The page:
Despite over 560 hours of canonical Star Trek produced after ST5:TFF, not a single reference to any of its events has ever been made in canonical on-screen Star Trek since then. In fact, some later works outright contradict or ignore these works, such as the episode "Sarek" of TNG, which mentions that Sarek's first wife was from Earth (contradicting the "long lost" secret Vulcan princess he supposedly married before Amanda Grayson according to ST5:TFF). Despite the seemingly monumental engineering achievements in "Threshold" (being able to achieve infinite/transwarp speed, even if the process is injurious to organic life), they are never mentioned again in VOY or any other canonical source. Futhermore the Star Trek: The Next Generation episode "All Good Things..." has several scenes set in the future, one in which warp 13 is attained, not only reaching, but shattering the 'Warp 10 Barrier' with no infinite speed or ill effects on people. Although it is important to note that "All Good Things..." was made several years before "Threshold." Sarek is the title of an episode from the third season of Star Trek: The Next Generation. ... Amanda Grayson is a fictional character in the Star Trek universe. ... The title as it appeared in most episodes opening credits. ... All Good Things. ...


Roddenberry canon and personal canon

Roddenberry canon is a term used by fans to refer to Star Trek subject matter that Gene Roddenberry – creator of TOS and TNG – approved of and is considered canonical, instead of what Paramount Pictures considers canonical. This means disregarding parts of ST5:TFF and ST6:TUC (see Canon), and including the animated series. Some fans also use this rationale to discount anything produced after Roddenberry's death, or anything after the original series or some other arbitrary point where they believe that Star Trek diverged from the wishes of Roddenberry. Gene Roddenberry, the creator of Star Trek Eugene Wesley Roddenberry (August 19, 1921 – October 24, 1991 Born in El Paso, Texas) was an American scriptwriter and producer. ...


The term "personal canon" has been used to describe such selective rejection of aspects of the Star Trek franchise by fans, in what is often called called Krypto-revisionism. Krypto-revisionism is a concept created and named by writers Steven Grant and Mark Evanier, and describes the rejection by the audience of a storyline, concept, plot, or idea in an ongoing series. ...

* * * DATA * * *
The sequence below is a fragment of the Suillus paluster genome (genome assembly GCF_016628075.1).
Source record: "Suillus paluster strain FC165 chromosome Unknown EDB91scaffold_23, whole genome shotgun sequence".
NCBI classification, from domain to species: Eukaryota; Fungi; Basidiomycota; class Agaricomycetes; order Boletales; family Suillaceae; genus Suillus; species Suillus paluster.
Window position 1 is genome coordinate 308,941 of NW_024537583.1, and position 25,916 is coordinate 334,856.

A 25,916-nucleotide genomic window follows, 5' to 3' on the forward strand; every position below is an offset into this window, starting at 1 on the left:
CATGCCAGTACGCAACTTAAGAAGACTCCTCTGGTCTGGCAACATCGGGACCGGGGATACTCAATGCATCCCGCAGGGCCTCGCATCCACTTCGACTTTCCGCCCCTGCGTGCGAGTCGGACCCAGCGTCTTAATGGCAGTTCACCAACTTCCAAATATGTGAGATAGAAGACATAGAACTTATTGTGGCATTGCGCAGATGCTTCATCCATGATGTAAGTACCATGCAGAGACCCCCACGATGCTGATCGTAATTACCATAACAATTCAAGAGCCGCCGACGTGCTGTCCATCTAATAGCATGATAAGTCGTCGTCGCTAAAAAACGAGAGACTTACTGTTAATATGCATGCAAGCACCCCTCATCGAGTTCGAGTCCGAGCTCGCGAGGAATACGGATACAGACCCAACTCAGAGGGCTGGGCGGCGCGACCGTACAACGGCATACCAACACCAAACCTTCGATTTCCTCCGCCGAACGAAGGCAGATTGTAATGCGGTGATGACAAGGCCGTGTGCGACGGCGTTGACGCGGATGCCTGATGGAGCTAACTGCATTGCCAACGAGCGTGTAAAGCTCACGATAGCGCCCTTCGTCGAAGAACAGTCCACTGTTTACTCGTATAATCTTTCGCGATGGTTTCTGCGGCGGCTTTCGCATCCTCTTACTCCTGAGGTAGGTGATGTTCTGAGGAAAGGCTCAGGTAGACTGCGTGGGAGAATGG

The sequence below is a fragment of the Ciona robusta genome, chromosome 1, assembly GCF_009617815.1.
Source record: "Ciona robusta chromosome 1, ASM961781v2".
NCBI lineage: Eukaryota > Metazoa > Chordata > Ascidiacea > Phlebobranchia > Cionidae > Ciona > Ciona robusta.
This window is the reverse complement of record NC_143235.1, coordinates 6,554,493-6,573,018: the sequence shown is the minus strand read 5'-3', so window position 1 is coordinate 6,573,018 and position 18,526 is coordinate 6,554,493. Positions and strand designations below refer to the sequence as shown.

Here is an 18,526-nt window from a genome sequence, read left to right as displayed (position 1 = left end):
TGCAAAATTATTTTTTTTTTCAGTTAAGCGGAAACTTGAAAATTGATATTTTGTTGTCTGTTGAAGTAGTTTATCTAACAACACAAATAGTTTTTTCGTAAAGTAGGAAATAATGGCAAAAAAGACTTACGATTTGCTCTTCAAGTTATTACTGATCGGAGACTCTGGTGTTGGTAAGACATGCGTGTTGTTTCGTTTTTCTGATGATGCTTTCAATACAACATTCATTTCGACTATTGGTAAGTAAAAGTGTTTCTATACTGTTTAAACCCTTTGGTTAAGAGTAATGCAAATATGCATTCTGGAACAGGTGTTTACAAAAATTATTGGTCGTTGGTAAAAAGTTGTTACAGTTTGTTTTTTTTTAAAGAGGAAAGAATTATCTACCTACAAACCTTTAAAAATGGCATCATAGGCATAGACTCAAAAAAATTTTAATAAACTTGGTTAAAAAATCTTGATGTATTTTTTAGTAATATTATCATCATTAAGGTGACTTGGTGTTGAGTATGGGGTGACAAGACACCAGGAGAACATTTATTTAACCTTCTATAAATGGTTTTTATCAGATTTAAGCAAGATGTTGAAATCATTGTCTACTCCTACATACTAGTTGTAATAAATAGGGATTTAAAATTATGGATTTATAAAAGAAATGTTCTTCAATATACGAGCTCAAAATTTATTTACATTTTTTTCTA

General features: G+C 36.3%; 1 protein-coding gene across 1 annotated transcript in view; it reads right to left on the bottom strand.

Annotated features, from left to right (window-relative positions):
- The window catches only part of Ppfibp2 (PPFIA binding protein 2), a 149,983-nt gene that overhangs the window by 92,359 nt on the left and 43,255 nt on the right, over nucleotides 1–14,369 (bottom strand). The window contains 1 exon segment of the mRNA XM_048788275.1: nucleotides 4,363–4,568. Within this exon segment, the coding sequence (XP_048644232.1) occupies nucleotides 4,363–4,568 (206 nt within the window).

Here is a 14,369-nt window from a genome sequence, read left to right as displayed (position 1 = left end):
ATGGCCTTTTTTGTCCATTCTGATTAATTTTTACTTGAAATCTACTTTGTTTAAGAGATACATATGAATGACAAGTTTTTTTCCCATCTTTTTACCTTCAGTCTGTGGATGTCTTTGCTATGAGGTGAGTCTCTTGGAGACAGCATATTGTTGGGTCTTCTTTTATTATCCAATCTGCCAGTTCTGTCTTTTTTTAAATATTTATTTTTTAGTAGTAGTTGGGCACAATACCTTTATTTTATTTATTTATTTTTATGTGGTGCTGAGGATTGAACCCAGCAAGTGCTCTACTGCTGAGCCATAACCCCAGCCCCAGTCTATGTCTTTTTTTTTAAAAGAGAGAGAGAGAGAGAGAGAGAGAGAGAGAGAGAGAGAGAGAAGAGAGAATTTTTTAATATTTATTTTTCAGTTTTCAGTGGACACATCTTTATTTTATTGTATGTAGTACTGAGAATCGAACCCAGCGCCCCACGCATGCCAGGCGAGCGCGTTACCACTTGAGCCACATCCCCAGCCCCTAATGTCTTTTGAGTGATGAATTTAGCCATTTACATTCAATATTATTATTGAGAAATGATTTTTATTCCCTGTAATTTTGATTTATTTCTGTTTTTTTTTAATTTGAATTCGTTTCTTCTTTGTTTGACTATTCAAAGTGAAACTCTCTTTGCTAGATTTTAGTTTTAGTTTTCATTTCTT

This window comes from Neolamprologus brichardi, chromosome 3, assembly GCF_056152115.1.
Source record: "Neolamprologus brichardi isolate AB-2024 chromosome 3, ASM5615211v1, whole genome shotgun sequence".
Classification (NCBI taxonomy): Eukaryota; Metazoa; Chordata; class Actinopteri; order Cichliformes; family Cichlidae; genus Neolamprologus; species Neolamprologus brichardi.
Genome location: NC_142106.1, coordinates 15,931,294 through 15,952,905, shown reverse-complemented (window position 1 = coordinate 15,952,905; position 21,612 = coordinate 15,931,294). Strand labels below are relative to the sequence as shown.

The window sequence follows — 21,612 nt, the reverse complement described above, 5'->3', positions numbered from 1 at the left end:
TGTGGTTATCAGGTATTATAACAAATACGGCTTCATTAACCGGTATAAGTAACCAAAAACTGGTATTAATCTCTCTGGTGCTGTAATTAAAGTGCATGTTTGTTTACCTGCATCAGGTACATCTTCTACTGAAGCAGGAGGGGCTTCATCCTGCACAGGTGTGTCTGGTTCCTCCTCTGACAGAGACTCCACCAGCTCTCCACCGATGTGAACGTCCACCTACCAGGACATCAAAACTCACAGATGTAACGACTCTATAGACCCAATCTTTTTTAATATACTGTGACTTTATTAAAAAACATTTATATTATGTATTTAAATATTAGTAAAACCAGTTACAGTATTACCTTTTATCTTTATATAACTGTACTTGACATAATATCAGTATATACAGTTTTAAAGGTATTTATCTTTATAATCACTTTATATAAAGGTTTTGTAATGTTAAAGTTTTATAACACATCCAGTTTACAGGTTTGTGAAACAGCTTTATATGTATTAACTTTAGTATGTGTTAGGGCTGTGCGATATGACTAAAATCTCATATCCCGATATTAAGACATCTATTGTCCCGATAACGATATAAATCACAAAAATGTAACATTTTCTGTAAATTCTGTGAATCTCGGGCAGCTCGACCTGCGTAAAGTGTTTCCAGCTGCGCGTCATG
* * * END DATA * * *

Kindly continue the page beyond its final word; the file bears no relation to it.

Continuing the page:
Star Fleet Universe

The Star Fleet Universe is a separate, officially licensed, and consistent but schismatic canon of Star Trek that first split in 1979 with the production of the Star Fleet Battles wargame set in the Star Trek setting, and later the Star Fleet Command computer game and Prime Directive Roleplaying game. It is a separate canon that because of limitations in its license, it can only use the original series, the animated series, and the Franz Joseph reference works to base its setting from, and has expanded to create an entirely separate and far more warlike setting. The Star Fleet Universe is the variant of the Star Trek fictional universe as detailed in the series of tactical and strategic interstellar wargames from Amarillo Design Bureau Inc. ... Star Fleet Battles is a tactical strategy board game set in the Star Fleet Universe originally created in 1979 by Stephen V. Cole; it has since been updated many times. ... Starfleet Command is a computer game based on the table-top wargame Star Fleet Battles. ... Prime Directive is a role-playing game set in the Star Trek-derived Star Fleet Universe. ...